As an example, he points to China’s focus on the bottom line:
“Here is a country manufacturing most of the batteries in the world. So then the question is, why is the country that manufactures the most batteries in the world also the only country in the world to require at least 10% of the capacity in every renewable energy park to be CSP with its thermal storage? Why? Because it is lower in levelized cost of storage (LCoS) with its molten salts storage than equivalent PV+batteries. So China is mandating CSP inclusion because of the numbers.”
As a long-time champion of CSP, he interjected the hope that other Sunbelt regions such as the southwest US states should understand this storage advantage that China has acted on. “CSP with its storage is the ideal solution to California’s duck-curve, and it can be built in US with a 100% American supply chain at a better LCoS than BESS,” he said.
However, the solar thermochemistry route to green ammonia, though promising, is not yet at commercial readiness, unlike electrolysis. So Lara is building on the recent announcements of two major electrolysis projects in the EU to generate green hydrogen to supply ammonia for shipping.
Bird in the hand
With these two large, well-funded electrolysis manufacturing deals already underway in Europe, the first green ammonia will soon be market-ready. Lara is more concerned with first creating an initial market for green ammonia in the shipping industry before it is too late from a climate point of view. His focus is on converting the shipping industry the fastest way possible, which is why he is going to China.
“China now probably has the biggest shipping fleet in the world, it is bigger than the US now, and they are looking to decarbonize it,” he commented.
“They have a huge shipyard industry. You know they are already experts in manufacturing, with robotics. They are approaching this not only from the point of view of the money but as something strategic because it gives them independence from oil in the transportation market. Green ammonia is a very attractive strategic fuel because every country can generate it. This is an approach that I think US should replicate in their shipping industry also.”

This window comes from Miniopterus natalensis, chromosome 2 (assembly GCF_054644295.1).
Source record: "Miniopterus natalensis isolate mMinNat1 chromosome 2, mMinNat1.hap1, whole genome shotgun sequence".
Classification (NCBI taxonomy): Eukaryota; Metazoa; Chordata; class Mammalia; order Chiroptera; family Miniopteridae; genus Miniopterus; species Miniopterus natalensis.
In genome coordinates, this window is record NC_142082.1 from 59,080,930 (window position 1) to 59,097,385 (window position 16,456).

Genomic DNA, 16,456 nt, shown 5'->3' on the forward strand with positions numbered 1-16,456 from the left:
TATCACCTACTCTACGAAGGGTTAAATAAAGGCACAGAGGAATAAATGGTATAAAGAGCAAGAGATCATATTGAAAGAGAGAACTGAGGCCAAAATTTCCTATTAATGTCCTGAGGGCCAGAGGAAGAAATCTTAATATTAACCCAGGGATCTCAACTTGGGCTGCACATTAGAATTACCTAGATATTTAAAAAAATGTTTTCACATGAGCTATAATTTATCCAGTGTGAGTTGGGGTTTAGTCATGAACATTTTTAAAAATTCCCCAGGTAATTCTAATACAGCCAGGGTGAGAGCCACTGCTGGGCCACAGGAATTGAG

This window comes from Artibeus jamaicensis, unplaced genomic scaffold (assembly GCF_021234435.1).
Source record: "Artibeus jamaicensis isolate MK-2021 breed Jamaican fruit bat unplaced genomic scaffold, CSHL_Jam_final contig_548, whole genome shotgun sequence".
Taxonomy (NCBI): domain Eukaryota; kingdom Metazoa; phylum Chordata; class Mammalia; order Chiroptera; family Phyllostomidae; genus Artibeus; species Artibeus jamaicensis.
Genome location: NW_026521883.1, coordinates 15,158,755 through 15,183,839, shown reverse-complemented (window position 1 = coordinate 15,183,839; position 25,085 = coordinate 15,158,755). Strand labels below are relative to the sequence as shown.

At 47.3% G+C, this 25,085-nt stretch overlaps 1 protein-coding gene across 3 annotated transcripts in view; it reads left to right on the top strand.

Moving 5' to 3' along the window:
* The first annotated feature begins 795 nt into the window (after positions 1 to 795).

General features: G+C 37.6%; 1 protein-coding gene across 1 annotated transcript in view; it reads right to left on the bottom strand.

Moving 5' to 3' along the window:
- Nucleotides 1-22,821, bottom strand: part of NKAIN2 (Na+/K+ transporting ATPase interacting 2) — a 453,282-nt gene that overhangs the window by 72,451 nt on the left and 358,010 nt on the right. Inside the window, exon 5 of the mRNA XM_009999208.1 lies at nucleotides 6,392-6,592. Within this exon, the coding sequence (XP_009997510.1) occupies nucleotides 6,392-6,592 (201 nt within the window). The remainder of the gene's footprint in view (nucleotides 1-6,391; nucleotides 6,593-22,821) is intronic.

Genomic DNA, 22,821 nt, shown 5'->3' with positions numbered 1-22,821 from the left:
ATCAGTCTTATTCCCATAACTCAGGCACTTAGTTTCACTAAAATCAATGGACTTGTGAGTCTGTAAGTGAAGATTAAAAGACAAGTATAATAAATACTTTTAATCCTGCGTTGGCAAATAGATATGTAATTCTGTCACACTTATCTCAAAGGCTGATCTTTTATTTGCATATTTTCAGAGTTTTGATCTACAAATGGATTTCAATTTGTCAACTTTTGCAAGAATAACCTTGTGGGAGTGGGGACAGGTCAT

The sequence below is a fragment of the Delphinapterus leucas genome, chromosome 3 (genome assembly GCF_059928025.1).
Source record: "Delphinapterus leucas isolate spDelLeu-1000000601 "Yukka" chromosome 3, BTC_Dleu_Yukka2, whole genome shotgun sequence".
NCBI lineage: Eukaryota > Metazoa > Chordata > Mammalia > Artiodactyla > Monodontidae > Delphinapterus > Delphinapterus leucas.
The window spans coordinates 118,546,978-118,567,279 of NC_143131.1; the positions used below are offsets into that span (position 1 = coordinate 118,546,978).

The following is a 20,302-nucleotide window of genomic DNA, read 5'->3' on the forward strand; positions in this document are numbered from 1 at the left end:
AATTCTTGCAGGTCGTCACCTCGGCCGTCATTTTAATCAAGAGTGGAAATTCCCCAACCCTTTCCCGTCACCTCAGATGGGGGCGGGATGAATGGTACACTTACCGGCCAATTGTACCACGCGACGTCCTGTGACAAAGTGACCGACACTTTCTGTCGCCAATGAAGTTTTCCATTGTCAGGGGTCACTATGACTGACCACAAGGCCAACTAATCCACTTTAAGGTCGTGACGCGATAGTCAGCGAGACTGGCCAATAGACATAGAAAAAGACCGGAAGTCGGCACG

He hopes to sign an MOU with a consultancy contract to help the first ship to pioneer this sustainable shipping conversion “because it’s one thing to have a theoretical case to read – but the faster step is to have a case in practice.”
Converting big ships to run on ammonia fuel will be a big ask, and the cost will vary depending on which technology they currently use.
“The conversion is about $22 million,” he explained.“The fuel that these ships burn now is heavy fuel in a diesel engine. These engines can burn nearly anything, even Jack Daniels Whiskey! If the ship has a gas turbine, you can also do conversions, but these are different. We focus a lot on these because most ships have these big reciprocating engines, and it’s a very straightforward conversion to burn ammonia.”
Despite the cost of the one-time investment, over time, as carbon taxes rise, he believes it will have been cheaper to convert these big ships.
“With the European Union carbon Tax, the ETS, we know that at some moment, it will not simply be a fuel cost,” he pointed out. “The emissions will be taxed so high that if you’re burning oil, it will no longer be competitive. The business case is even here already, as we will show in our presentation in Qingdao.”